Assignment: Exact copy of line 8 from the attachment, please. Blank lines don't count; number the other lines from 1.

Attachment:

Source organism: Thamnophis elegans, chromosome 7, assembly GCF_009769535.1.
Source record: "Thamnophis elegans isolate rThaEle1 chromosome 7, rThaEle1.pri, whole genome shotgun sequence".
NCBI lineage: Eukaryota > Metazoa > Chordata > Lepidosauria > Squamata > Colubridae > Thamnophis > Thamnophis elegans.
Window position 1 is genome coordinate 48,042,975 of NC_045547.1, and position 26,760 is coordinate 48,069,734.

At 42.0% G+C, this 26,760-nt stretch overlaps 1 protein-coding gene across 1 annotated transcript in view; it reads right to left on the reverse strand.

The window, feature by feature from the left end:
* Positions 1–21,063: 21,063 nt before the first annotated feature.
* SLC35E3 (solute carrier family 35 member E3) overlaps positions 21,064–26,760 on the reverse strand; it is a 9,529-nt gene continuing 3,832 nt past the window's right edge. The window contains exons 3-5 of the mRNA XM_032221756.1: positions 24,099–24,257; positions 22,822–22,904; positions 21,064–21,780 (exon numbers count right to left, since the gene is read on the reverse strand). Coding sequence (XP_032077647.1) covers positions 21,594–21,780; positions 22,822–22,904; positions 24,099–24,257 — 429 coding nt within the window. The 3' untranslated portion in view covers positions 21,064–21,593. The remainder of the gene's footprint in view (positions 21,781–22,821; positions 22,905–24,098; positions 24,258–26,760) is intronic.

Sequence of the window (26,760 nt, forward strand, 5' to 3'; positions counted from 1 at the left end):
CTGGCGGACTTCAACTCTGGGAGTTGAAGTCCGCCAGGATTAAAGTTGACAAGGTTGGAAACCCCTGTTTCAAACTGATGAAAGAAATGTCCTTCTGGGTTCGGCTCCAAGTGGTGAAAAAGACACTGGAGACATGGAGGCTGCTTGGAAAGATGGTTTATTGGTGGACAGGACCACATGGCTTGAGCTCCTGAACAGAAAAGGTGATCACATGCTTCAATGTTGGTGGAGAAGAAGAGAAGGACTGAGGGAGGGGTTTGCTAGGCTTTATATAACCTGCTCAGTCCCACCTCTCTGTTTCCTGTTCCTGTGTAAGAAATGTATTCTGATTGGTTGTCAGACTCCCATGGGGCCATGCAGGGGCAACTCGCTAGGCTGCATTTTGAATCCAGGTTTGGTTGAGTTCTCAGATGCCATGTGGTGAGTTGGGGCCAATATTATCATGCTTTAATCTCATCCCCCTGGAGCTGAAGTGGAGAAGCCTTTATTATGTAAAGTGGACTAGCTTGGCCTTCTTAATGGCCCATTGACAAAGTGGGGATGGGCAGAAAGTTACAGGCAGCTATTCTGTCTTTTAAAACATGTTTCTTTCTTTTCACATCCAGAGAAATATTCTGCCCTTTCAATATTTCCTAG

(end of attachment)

* SLC35E3 (solute carrier family 35 member E3) overlaps positions 21,064–26,760 on the reverse strand; it is a 9,529-nt gene continuing 3,832 nt past the window's right edge. The window contains exons 3-5 of the mRNA XM_032221756.1: positions 24,099–24,257; positions 22,822–22,904; positions 21,064–21,780 (exon numbers count right to left, since the gene is read on the reverse strand). Coding sequence (XP_032077647.1) covers positions 21,594–21,780; positions 22,822–22,904; positions 24,099–24,257 — 429 coding nt within the window. The 3' untranslated portion in view covers positions 21,064–21,593. The remainder of the gene's footprint in view (positions 21,781–22,821; positions 22,905–24,098; positions 24,258–26,760) is intronic.